How do you celebrate a big birthday? If your answer is ‘alone with a bottle of wine and a Deliveroo order big enough to feed the 5,000’ then you’re definitely not the Tate Modern. If, however, your answer is ‘with an immersive mirror room installation from a celebrated Japanese artist’, then you’re getting warm.
Tate Modern turns 20 this year, and rather than being given the keys to a second-hand Ford Fiesta her parents have decided to engage the services of Yayoi Kusama to come and fix up a year-long exhibition that’s going to be the talk of town when it opens in May. The Bankside museum has partnered with Kusama to create two mirror rooms, one – Infinity Mirrored Room — Filled with the Brilliance of Life, is one of the largest produced by the nonagenarian, is returning to Tate Modern after it previously appeared there in 2012.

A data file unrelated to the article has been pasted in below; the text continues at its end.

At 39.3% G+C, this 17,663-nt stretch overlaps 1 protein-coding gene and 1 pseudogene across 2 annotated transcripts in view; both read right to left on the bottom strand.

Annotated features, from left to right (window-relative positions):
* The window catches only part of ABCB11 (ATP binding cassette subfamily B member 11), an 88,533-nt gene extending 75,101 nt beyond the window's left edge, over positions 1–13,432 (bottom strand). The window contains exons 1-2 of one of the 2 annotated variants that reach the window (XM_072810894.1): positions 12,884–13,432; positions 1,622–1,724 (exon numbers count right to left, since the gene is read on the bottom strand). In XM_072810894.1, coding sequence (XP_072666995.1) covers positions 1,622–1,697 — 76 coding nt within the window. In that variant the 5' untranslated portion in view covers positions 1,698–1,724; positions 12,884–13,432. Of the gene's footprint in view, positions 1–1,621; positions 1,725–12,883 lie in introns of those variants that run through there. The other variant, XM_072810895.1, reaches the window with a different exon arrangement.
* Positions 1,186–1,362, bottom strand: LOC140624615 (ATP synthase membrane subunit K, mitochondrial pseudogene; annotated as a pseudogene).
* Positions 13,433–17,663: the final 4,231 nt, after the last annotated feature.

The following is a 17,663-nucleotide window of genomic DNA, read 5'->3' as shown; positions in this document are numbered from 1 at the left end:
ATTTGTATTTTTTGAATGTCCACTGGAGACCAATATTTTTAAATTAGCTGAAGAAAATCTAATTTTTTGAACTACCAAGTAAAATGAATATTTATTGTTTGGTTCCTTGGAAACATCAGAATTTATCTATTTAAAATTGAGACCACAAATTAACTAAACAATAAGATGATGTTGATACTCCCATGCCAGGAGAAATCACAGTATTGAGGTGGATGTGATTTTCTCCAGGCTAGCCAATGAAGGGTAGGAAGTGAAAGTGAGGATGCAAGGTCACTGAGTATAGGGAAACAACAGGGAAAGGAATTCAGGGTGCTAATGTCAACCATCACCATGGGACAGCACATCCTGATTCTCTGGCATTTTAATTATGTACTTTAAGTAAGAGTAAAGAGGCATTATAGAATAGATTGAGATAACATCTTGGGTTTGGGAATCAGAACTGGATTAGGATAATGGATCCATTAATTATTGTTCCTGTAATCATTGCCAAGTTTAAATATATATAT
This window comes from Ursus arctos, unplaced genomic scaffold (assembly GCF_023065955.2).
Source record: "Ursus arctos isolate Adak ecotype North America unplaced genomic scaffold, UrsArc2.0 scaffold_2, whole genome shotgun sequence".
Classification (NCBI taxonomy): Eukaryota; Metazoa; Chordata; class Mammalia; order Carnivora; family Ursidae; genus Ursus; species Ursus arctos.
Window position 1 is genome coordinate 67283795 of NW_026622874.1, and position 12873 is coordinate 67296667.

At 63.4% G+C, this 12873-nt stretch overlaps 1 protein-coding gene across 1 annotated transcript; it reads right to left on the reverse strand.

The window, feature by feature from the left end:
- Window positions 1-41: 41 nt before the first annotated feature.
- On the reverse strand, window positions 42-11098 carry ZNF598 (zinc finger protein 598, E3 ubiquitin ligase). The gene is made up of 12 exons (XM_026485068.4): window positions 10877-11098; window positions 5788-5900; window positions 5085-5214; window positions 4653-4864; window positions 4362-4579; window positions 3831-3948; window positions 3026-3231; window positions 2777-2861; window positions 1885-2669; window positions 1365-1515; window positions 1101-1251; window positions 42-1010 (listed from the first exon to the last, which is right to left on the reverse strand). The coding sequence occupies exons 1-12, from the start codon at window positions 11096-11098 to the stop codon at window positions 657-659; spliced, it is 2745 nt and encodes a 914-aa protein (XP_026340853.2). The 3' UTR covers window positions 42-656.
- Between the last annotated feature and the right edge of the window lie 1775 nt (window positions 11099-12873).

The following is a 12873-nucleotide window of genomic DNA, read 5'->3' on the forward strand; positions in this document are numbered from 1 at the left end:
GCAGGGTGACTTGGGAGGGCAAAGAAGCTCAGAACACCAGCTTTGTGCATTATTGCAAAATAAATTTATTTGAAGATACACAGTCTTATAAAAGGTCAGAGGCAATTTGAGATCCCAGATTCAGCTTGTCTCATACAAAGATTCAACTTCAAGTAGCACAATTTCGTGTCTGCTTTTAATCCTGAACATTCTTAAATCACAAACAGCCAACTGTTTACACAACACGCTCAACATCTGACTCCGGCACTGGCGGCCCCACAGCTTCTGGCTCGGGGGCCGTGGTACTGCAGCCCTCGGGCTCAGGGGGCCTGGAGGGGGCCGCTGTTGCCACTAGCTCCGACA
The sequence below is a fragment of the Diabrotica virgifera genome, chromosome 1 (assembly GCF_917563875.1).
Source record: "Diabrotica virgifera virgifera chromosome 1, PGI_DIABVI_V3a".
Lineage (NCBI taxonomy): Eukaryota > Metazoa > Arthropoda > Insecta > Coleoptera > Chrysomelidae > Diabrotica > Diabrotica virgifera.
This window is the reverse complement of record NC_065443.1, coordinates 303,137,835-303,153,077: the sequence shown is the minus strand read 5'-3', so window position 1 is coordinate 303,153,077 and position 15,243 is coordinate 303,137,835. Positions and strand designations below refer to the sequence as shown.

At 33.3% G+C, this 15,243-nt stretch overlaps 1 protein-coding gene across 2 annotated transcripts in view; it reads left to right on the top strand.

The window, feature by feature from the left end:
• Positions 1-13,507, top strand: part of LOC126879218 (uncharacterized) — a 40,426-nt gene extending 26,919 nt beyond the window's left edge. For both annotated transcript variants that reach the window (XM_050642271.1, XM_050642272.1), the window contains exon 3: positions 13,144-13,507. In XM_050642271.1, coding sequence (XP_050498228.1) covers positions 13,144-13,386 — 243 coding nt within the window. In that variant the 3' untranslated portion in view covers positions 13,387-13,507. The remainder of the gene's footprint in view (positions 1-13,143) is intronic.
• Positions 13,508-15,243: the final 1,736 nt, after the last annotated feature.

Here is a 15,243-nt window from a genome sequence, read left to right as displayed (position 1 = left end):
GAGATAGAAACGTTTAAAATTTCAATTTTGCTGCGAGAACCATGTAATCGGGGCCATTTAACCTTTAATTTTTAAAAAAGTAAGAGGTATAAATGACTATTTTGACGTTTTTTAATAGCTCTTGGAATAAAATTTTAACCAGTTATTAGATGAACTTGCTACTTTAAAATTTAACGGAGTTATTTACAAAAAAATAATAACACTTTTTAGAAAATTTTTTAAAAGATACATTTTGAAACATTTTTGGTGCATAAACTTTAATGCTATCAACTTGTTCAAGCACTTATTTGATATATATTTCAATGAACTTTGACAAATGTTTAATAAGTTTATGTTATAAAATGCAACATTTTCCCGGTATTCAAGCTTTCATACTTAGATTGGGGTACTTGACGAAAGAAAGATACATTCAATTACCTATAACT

The other, cheerfully titled Chandelier of Grief, will “create the illusion of a boundless universe of rotating crystal chandeliers” and will give Londoners a rare chance to enjoy works from this revered artist.
Her works will be shown alongside “photos and footage of early performance works and studio happenings” to celebrate the coming-of-age of the gallery. In its short life so far, the gallery has fought and succeeded to remain at the forefront of the art world, with highlights included Olafur Eliasson’s Weather Project, which attracted over 2m visitors in 2004, and Ai Weiwei’s Sunflower Seeds.
Infinity Rooms opens on Monday 11th May and will stick around for a whole year. Enjoy the mirrors, lights and art… and grief.